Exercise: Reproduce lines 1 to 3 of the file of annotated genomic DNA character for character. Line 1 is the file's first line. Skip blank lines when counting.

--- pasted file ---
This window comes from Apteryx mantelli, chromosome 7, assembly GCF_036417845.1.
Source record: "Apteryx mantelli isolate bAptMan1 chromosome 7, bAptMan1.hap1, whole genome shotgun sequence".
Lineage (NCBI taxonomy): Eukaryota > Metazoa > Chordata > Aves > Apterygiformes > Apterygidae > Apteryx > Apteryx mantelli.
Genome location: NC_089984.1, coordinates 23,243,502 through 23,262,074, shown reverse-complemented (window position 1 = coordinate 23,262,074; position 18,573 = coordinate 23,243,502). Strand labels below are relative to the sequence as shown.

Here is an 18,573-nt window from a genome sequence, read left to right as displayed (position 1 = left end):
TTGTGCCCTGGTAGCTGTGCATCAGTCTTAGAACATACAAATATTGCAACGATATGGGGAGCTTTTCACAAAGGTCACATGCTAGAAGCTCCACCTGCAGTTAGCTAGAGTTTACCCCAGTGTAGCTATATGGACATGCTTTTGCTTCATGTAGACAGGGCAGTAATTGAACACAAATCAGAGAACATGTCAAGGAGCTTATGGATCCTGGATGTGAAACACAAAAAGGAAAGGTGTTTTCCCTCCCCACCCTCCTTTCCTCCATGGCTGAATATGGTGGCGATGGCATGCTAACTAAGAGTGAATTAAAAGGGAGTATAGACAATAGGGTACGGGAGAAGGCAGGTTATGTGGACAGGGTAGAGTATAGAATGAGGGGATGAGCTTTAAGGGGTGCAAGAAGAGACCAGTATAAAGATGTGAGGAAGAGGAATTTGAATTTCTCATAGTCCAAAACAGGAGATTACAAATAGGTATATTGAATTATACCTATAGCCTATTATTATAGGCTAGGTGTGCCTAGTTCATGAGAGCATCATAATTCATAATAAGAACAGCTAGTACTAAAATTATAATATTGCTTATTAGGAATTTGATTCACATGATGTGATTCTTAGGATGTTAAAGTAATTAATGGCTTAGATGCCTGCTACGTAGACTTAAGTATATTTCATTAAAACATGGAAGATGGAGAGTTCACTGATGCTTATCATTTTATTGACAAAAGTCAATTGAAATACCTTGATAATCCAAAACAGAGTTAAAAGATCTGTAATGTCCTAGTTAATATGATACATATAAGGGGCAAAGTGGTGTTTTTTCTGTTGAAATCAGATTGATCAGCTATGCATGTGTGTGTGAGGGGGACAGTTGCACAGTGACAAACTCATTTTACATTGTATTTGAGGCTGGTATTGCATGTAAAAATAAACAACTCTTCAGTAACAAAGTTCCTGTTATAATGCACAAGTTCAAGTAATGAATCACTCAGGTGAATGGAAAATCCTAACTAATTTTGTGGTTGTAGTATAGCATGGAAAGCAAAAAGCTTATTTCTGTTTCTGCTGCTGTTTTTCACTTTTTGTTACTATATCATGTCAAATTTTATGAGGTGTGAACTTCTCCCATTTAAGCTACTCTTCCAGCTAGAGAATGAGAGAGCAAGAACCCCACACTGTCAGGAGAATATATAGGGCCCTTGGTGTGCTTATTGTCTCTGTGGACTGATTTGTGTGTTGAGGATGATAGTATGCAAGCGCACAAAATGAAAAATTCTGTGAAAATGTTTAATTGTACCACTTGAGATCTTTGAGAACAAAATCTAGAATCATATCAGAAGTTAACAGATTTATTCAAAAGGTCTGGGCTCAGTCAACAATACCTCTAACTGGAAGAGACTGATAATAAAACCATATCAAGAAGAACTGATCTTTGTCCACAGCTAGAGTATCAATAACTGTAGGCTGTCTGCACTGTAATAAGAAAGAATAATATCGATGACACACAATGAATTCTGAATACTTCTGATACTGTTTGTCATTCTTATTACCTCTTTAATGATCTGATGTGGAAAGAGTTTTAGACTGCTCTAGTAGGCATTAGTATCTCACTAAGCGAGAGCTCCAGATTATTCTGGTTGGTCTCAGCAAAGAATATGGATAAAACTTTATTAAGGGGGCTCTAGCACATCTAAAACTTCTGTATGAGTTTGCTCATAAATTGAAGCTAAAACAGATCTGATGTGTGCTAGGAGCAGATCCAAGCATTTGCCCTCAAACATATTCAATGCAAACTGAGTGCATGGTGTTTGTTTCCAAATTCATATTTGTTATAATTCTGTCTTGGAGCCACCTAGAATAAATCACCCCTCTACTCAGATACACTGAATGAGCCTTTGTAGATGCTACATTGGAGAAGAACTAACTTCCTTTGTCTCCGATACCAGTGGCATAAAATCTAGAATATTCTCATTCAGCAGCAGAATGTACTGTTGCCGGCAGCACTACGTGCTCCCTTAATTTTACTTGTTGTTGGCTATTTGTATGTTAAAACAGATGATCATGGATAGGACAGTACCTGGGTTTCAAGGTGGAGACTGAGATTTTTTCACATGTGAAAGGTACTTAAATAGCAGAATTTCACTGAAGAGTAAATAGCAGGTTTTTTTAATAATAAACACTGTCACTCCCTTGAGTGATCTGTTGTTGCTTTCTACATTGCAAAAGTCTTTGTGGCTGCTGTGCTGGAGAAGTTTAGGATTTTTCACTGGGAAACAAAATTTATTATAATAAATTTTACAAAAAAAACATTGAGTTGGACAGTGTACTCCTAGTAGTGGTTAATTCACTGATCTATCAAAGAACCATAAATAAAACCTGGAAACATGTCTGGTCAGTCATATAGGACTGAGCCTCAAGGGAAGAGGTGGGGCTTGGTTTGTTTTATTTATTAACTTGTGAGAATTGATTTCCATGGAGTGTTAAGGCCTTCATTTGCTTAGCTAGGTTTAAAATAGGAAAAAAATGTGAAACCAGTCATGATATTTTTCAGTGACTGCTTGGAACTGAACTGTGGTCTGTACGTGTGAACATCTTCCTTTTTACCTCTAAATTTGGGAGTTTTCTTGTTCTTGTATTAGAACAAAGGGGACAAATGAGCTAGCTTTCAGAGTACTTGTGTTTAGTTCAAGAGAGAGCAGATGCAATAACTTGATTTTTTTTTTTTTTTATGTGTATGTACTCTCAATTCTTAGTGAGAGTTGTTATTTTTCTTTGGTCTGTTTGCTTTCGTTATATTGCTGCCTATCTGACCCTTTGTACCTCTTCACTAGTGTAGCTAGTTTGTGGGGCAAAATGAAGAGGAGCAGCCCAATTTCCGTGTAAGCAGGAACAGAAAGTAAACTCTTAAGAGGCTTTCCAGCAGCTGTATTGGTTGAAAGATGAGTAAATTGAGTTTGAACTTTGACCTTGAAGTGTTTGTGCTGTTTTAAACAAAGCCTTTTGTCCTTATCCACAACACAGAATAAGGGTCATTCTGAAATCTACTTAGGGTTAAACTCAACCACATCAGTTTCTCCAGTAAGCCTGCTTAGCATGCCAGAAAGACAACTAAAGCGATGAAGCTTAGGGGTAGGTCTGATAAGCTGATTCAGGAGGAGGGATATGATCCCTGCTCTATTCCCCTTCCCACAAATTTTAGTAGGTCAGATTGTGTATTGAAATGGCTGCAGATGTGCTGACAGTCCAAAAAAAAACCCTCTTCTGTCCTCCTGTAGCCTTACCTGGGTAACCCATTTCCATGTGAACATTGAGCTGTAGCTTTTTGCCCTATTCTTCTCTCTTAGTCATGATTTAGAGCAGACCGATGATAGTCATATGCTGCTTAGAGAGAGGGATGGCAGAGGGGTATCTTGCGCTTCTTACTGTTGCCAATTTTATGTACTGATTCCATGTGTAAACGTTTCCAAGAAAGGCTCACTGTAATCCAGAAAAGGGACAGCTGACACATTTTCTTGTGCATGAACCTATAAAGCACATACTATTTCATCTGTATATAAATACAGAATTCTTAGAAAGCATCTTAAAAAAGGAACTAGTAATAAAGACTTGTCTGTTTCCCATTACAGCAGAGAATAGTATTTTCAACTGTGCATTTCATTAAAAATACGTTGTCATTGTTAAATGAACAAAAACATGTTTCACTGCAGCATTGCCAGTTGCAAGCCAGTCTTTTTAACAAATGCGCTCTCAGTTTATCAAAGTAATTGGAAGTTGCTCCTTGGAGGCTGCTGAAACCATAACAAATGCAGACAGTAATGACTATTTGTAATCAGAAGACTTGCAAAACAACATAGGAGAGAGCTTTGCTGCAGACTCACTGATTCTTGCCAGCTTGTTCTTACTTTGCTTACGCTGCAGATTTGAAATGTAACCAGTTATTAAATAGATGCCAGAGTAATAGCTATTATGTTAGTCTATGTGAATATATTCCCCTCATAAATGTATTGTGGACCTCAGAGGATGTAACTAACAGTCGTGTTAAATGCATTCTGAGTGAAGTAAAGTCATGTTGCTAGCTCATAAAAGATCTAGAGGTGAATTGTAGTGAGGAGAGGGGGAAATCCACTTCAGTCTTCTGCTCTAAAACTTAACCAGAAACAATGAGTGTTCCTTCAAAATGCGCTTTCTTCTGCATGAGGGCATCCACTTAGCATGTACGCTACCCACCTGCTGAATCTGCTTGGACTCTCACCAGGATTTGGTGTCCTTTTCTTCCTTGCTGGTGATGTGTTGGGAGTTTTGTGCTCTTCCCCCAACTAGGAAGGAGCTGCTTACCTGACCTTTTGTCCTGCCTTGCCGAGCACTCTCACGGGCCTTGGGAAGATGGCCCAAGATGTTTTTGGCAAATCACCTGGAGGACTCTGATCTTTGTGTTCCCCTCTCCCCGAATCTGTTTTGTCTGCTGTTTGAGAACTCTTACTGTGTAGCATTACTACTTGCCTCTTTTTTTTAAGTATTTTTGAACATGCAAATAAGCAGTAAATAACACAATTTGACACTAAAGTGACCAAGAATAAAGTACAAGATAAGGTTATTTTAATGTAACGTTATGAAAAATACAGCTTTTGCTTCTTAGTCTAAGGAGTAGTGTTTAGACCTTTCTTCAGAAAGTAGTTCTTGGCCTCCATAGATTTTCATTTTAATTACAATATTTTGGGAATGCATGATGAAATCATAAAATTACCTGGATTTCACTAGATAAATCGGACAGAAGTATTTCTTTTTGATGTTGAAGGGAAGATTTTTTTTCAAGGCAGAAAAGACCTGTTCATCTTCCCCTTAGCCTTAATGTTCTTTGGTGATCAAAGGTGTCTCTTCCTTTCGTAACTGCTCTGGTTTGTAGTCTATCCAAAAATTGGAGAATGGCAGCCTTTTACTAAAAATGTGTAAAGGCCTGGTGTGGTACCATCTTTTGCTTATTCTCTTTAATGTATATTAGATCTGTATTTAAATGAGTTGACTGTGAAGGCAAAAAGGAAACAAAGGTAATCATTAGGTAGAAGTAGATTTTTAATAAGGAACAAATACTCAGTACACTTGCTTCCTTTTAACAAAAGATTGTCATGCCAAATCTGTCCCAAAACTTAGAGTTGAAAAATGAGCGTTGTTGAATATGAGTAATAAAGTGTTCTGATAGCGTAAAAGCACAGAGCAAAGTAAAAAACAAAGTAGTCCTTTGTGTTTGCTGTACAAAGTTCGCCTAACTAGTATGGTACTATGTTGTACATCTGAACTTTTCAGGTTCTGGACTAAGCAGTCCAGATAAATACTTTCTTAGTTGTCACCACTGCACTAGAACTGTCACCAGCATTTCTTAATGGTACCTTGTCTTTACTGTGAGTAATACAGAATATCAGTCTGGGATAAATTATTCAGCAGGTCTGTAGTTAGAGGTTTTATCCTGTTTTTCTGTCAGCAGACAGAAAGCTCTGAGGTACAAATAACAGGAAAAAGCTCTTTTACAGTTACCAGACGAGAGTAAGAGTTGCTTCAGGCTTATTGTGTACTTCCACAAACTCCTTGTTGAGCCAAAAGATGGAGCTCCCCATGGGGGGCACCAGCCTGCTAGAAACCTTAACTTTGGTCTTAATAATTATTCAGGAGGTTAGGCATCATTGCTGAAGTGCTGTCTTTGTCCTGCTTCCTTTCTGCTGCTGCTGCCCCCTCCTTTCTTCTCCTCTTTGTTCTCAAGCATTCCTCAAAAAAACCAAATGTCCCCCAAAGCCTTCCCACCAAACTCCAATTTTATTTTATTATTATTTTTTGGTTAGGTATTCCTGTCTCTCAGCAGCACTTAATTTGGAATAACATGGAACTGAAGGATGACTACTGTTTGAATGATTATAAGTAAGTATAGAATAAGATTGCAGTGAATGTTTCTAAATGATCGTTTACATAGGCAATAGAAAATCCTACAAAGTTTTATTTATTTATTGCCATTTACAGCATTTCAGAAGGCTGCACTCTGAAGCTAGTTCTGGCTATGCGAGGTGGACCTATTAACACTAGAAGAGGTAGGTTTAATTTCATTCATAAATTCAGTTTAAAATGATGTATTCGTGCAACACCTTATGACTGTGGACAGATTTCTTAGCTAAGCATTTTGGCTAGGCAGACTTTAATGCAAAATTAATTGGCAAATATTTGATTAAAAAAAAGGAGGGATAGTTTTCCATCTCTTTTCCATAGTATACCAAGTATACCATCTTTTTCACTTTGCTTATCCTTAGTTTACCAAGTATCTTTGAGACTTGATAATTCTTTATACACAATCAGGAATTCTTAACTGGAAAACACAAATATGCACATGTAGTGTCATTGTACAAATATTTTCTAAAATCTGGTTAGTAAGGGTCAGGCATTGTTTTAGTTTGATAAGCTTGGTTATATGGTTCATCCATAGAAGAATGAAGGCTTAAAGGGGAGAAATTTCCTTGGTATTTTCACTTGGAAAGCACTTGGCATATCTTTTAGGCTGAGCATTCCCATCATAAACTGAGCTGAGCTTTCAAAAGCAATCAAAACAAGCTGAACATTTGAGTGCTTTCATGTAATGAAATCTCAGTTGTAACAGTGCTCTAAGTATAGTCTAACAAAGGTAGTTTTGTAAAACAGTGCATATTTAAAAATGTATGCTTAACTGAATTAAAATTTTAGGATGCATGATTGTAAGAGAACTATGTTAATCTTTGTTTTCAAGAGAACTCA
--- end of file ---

This window comes from Apteryx mantelli, chromosome 7, assembly GCF_036417845.1.
Source record: "Apteryx mantelli isolate bAptMan1 chromosome 7, bAptMan1.hap1, whole genome shotgun sequence".
Lineage (NCBI taxonomy): Eukaryota > Metazoa > Chordata > Aves > Apterygiformes > Apterygidae > Apteryx > Apteryx mantelli.